Ten more awesome tips and cues for the most proven strength-building lift on the planet.
Editor’s Note: Miss the first ten tips? You bastard. Don’t worry, you can check them out here: 30 Days of Deadlifts: 1-10.
I’m a firm believer in many things: The Earth is round. The Bourne Ultimatum is the best Bourne movie. And most accessory work should address a weakness or technique flaw with one of your main lifts.
Enter paused deadlifts. There’s no sugar coating here: these can be absolutely brutal, but they accomplish a few important things:
- They help synchronize the shoulders and hips (namely the latter) from coming up too fast.
- They help improve upper back (lat) tension.
- They get people stronger in ranges of motion where they’re weakest.
For programming purposes, aim for sets of 3-5 reps using 50-65% of 1-rep max, pausing 2-3 inches off the floor (or at mid-shin level depending on the individual and where the bar tends to stall) for a 2-3 second count each rep.
If you want to up the ante even further, perform a full pause in the same spot on the way up AND the way down.
Another favorite accessory deadlift variation is this doozy I stole from the guys at The Strength House, Greg Robins and Tony Bonvechio.
This is a superb choice for those lifters who have trouble with their hips coming up too early and/or have a difficult time with maintaining upper back tension. I’ve been using this with a few of my clients and it’s been magical to see the progress they’ve made with their technique.
Performing 3-5 sets of 3-5 reps using 50-70% of 1-rep max should do the trick.
There are two main reasons to go barefoot when you deadlift:
- Less heel lift means you’re closer to the ground, which means less distance the bar must travel.
- Less heel lift means less anterior weight shift into your toes, which makes it easier to get your weight back and engage more of the posterior chain (hamstrings and glutes).
If your gym sucks and they don’t allow you to take your shoes off, you can always opt to wear more of a minimal or flatter shoe like Chuck Taylor’s or New Balance Minimus.
What’s unique about the deadlift – as opposed to the squat or bench press – is that it begins with a concentric, or overcoming, movement.
For a variety of reasons like leverages, mobility restrictions, etc., starting from the floor can be problematic for some people. One simple way to build context, especially as it relates to the starting position from the floor, is to start at the end (or top) with an eccentric, or yielding/negative, movement.
You’ll essentially be performing an eccentric deadlift (RDL) until the barbell reaches the ground. When I have my athletes do this drill I’ll stop them once they hit the floor and say, “Feel that position you’re in right now? That’s what I want to see and for you to feel when you begin from the floor.” It’s a foolproof way to help build familiarity.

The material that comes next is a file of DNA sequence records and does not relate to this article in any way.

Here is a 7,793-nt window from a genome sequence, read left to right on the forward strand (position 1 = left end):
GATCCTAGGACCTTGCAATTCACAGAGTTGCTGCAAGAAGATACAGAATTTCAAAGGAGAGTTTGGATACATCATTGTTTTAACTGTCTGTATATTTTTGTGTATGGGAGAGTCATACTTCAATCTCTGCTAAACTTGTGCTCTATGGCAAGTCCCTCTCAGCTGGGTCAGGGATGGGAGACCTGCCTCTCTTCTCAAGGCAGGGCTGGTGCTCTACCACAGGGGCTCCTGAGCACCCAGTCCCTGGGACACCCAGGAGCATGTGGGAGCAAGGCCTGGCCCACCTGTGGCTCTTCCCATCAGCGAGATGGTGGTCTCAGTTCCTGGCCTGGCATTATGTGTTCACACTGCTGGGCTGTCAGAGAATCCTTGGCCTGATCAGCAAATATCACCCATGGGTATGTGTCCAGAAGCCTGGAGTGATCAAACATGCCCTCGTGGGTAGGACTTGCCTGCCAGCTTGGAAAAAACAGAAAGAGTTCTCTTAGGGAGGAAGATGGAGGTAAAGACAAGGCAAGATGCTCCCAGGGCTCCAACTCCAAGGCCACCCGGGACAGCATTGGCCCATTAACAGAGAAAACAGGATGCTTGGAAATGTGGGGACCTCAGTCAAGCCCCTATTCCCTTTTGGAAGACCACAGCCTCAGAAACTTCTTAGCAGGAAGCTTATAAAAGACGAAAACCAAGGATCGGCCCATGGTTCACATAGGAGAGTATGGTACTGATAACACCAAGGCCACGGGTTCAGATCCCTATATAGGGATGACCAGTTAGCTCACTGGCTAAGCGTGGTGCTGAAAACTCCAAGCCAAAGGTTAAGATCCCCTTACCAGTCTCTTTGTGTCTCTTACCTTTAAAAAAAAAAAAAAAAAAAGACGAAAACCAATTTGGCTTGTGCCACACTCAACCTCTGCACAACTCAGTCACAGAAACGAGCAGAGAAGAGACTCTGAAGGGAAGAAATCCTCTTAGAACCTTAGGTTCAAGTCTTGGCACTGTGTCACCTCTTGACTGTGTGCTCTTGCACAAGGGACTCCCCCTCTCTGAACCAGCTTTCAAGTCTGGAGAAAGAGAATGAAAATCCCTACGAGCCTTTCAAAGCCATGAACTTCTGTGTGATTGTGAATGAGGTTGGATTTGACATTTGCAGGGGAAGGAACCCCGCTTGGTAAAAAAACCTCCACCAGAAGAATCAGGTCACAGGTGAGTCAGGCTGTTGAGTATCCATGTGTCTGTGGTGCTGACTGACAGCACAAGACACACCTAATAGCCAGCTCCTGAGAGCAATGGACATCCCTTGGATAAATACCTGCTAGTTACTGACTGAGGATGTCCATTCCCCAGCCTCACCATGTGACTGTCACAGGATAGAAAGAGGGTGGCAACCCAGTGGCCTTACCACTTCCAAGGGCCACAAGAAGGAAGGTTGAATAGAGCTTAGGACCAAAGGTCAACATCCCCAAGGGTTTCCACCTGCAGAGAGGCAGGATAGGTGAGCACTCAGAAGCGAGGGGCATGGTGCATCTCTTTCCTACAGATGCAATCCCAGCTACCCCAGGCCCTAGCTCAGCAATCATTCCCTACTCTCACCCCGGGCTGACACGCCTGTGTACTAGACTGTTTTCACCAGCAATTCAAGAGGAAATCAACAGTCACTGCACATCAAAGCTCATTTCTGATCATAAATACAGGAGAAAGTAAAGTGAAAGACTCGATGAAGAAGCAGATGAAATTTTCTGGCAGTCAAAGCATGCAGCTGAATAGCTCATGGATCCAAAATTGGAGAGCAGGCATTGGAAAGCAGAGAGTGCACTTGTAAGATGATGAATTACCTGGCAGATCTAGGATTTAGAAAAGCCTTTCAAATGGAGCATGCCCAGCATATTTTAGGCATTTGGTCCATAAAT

I’ve always been painfully slow off the floor when I deadlift. I made a concerted effort to prioritize my front squats recently (and upping my squatting volume in general) and was finally able to conquer 600 pounds. The additional squatting helped improve my quad strength and ability to push away from the floor when I initiated my pull.
Heed my warning, though. If your deadlift volume is up it’ll behoove you to opt for more front squats or high-bar back squats since both will allow you to maintain a more upright torso (less shearing on spine). If deadlift volume is lower, feel free to implement more low-bar back squatting.
Long story short: Don’t neglect your squats.
Whether it’s a buildup set or working set, your ritual – from your approach, setup, and breath – should be the same. Maybe most important of all, your INTENT should be cut and pasted with every set.
Example: In the top video I’m lifting 225 pounds; bottom video 510. Note the similarities.
Treat every set as an opportunity to train with purpose and to nail your technique.
This is an easy question to answer. Think about where you’d set your feet to test your vertical jump. It’s likely more of a narrow(er) stance.
This is your best stance to display power (and for spontaneous tickle fights), and, not coincidentally, is also the best stance to set up for your conventional or trap bar deadlift.
Unlike the conventional style, the sumo deadlift requires:
- A wider stance, which will be determined by your access to hip external rotation and abduction.
- Feet (and subsequently the knees) pointing more outward.
- Hands inside the knees.
- That’s pretty much it.
Most lifters won’t be able to go super wide with their stance due to bony anatomy limitations, which is why I’m a big fan of a modified sumo stance.
One thing to be aware of is that the knees should not “fall” inside the feet. I like to tell people to make sure their knees are pointing in the same direction as the middle of their feet.
Another cue that works well is to “melt to the bar.” Meaning, with your shins right up against the bar, you must then “melt” or push the knees out in order to grab it.
The lockout can be problematic for some people. One of two scenarios usually plays out:
- Substituting excessive lumbar extension for hip extension.
- Butt-sticking-out syndrome.
In either case the cue I use is to “finish tall” or “stand tall” or “stop doing that because my eyes hurt.” The goal is to finish with the hips (squeeze the glutes) at the top.
“Peeling back the shoulders” is a cue I stole from Chad Rodgers and one I feel resonates with most lifters.
I’m a big fan of the “reset” at the bottom of each rep of a deadlift. This allows an opportunity to get my air, re-brace, to set my lats (depress the scapulae) to help with maintaining upper back tension, and to provide a bit more of a biomechanical advantage to get the shoulder blades closer to the bar to lift more weight.